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Dover Daily Reporter (Newspaper) - September 26, 1964, Dover, Ohio Dover    8    St. Joseph's    22    New Philo    48 -I MidvaleUhrichsville    0    Nc'town    20    West Holmes    0 I Strasburg 24 y Sandy Valley 28 18 I Carrollton 14 sanThe Daily Reporter VOL 61. NO. 65.    48    PAGES. Dover-New Philadelphia, Ohio, Saturday, September 26, 1964 7 CENTSFair Cuts Concluding Caper Today Friday proved the banner day of the 114th annual Tuscarawas County Fair with gate admissions just 61 short of the 4,000 mark with an estimated 9,500 persons on the grounds. The turnout boosted the 4-day paid total to 11,093 with a combined turnout of 35,000.Firefighters Hope To Curb Rampage Soon SANTA BARBARA, Calif. (AP) — Fog hit the Santa Barbara fire today. It burned on, but firemen began to speak optimistically of soon curbing its rampage. The blaze has charred 88,000 acres since it started Tuesday. It is still out of control. No estimate has been made for controlling it. But the weather — long the firemen’s foe — suddenly turned benign. It sent Pacific fogs, in ever-deepening layers, into the steep canyons -of the Santa Ynez Range, where 2,000 men are fighting the fire on a 20-mile-long front. On many ridges firemen battled the blaze in the eerie hush of zero visibility fog. The forecast was for more fog, rising humidities, and cooler temperatures. The Santa Ana winds — which three times carried flames into Santa Barbara sections — have disappeared. No more are forecast. They blow from inland to the sea. The only breezes expected over the weekend are gentle winds from the sea toward the land. Since it started, the fire has destroyed 78 homes and major structures, causing an estimated $3.5 million damage. One man was killed.Midwest Delays Air Service To Area Until Get. 5 Edmund Lunken, president of Midwest Airways, informed the Chamber of Commerce Friday afternoon that regular air service between New Philadelphia, Columbus and Cleveland would be delayed a week. Lunken stated that the delay was caused by “conflicting work schedules of the Federal Aviation Administration in conducting pilot route checks prior to inauguration of regular scheduled service.” Regular service was to have begun Monday, but will not begin now until Oct. 5. With the curtain coming down today, the harness races at 2 p.m. and a heavy-class tractor pull, in addition to a Powder Puff event, at 8 p.m. will be the closing highlights. Being an off day for school children, officials expected a fairly large crowd. The No. I event yesterday was the annual 4-H steer sale, which saw 44 head go on the auction block. The grand champion, owned by Clark Rosenberry of RD 2, New Philadelphia, brought the top pound price — 81 cents— with the totaling being $907. The purchaser was F. B. Maurer Market of New Philadelphia and Uhrichsville. With prices being under last year, the market operators bought 6 other steers. The reserve champion, owned by Gerald Kendle of RD 3, Dover, went for 49 cents a pound, or $497. It was purchased by Superior Provision of Massillon for Beaber’s IGA Foodliner in New Philadelphia. Superior also purchased 9 calves for Buehler’s Supermar- See FAIR, Page 33 Gas Tank Blast Kills 3 Persons COPENHAGEN, Denmark (AP) — Two huge gas tanks blew up in a sheet of flame in the Copenhagen suburb of Valby today. Three persons were reported killed and more than TOO injured. The explosion tore the roofs off the 90-feet-high tanks. Fire and smoke billowed over the city. Scores of ambulances and fire engines converged on the scene. One police officer said two persons, probably gas plant workers, were killed. Most of the injured were hurt by flying glass and brickwork. Police evacuated about 200 people from nearby apartment Cotton candy is a tasteful delight, one of the many "side attractions" at special carnival-like events. Brother Mark, 5, gives sister Renee Ann, 2, a sample of his purchase during yesterday's visit to the County Fair. They're the children of Mr. and Mrs. Reno Stevanus of Sugarcreek. lOn The Inside....! Fire Wardens Named In County .............. Page    2 Funnier Facts In The Week's News ............ Page    3 GM Strike Idles 26,000 In Ohio................ Page    6 Sorghum Molasses 'Squeezed' In County........ Page    ll Philo Students End Magazine Sale ............ Page    13 Dover 1st Graders Visit Fair..........   Page    19 Dover Sisters Visit Parents' Homeland  .......Page    20 New Car Prices Basically Unchanged............Page    27 COBPA Gets Own All-Star Qualifier............ Page    39 Around The World .......... 16 Hospital News .............. 18 Obituaries ..............••— 31 Sports ................. 34    to 41 Women’s Page .......... 8    & 9 Television ••........ Pages    21-26Weathervane YESTERDAY High 67    Low    44 By THE ASSOCIATED PRESS High Low Pr. Albuquerque, clear . 79    50    .31 Chicago, cloudy .... 70    54    .01 Cleveland, cloudy .. 65    53    .. Los Angeles, cloudy 80    64    .. Miami, cloudy ..... 87    79    .. New York, clear ... 69    51    .. Pittsburgh, cloudy . 64    44    .. St. Louis, rain  79    63    T San Fran., cloudy .. 62    56    .. Washington, clear .. 74    49    .. T—Trace TODAY 7 a.rn.............. 50 RAINFALL Last 24 hours "None TOMORROW Sunrise ........... 6:18 Sunset ............ 6:15 High 78    Low    62 Forecast:    Cloudy,    windy, scattered showers. buildings, warning that further explosions could occur. Eyewitnesses said “a big column of fire” shot skywards, lasting for several minutes. Windows rattled five miles away. Ambulances and fire engines rushed to the scene two miles from downtown Copenhagen. The gas plant is in a densely populated district of Valby. The big container was completely destroyed. Parts of it were scattered all over the gas works area. One police source said still another explosion was feared. The plant area was cordoned off by hundreds of firemen, and no one was allowed to come closer than 500 yards. The reason for the blast was not announced. Telephone communications were down in wide areas of the city. Racial Peacemaker Bombed For Third Time NATCHEZ, Miss. (AP) — A jarring explosion shook the home of Mayor John Nosser last night and he blamed the bombing — third on property he owns in ll days — on his role as a racial peacemaker. There were no injuries. Damage to the two-story, columned home was extensive. Almost simultaneously, a loud blast 15 blocks away tore a hole in the driveway outside the home of Willie Washington, a Negro contractor whose house was bombed once before this summer. Again there were no injuries and property damage was limited to shattered windows. Within an hour, police picked up an unidentified Negro man who they said was a suspect in the bombing of the mayor’s home. Police declined to give any details. “I don’t believe it was done by colored people,” Nosser told The Associated Press. “I believe it was done by white people. But it could have been either side. “I’m trying to keep peace in this community.” Nosser said he had stepped on a few toes of both races See BOMBED, Page 33Vandals Set Fire To Home A possible serious fire, attributed to vandals, was averted at the home of Ray Espen-schied of 310 W. 10th St., Dover, last night because of the watchfulness of neighbors. Mr. and Mrs. Don Stuber reported to Espenschied that a burning broom handle, apparently removed from a trash barrel near the alley beside the Espenschied home, had been placed against the side of the residence, causing the shingles to catch fire. Espenschied removed the burning shingles and extinguished the fire before the Dover firemen arrived. Mr. and Mrs. Stuber told police they had seen several young boys in the alley before the incident, but could not identify them. DAY BRIGHTENER America won’t win the war on poverty as long as travelers bring so much of it back with them. ;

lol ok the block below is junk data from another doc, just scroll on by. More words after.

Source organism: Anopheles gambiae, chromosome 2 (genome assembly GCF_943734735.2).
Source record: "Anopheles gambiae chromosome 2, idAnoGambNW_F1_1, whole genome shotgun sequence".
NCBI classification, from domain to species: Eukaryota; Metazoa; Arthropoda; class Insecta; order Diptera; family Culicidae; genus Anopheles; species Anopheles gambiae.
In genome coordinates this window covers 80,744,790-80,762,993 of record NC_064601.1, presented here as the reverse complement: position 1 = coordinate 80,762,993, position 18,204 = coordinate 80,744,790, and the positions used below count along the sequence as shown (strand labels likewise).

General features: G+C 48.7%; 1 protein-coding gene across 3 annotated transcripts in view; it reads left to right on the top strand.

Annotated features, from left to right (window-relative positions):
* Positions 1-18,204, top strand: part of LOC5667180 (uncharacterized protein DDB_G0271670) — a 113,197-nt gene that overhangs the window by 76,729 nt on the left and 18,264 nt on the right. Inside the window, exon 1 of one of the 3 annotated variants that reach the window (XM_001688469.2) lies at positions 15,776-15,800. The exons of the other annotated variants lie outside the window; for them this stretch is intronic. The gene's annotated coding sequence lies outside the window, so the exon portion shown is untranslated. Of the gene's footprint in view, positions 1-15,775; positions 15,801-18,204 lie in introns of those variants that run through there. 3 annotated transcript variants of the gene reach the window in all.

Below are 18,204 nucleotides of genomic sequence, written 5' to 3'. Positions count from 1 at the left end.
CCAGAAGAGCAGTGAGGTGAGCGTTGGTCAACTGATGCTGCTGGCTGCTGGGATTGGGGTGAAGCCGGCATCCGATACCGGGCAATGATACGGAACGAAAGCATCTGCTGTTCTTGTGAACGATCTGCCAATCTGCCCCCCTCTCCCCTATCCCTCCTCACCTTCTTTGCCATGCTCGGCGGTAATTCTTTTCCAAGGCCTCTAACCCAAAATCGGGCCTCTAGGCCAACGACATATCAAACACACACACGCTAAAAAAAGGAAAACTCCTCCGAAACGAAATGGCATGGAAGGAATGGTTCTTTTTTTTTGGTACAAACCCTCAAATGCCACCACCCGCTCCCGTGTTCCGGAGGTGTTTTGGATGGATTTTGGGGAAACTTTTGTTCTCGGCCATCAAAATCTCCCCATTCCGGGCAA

Clippings and Obituaries for the Dover Daily Reporter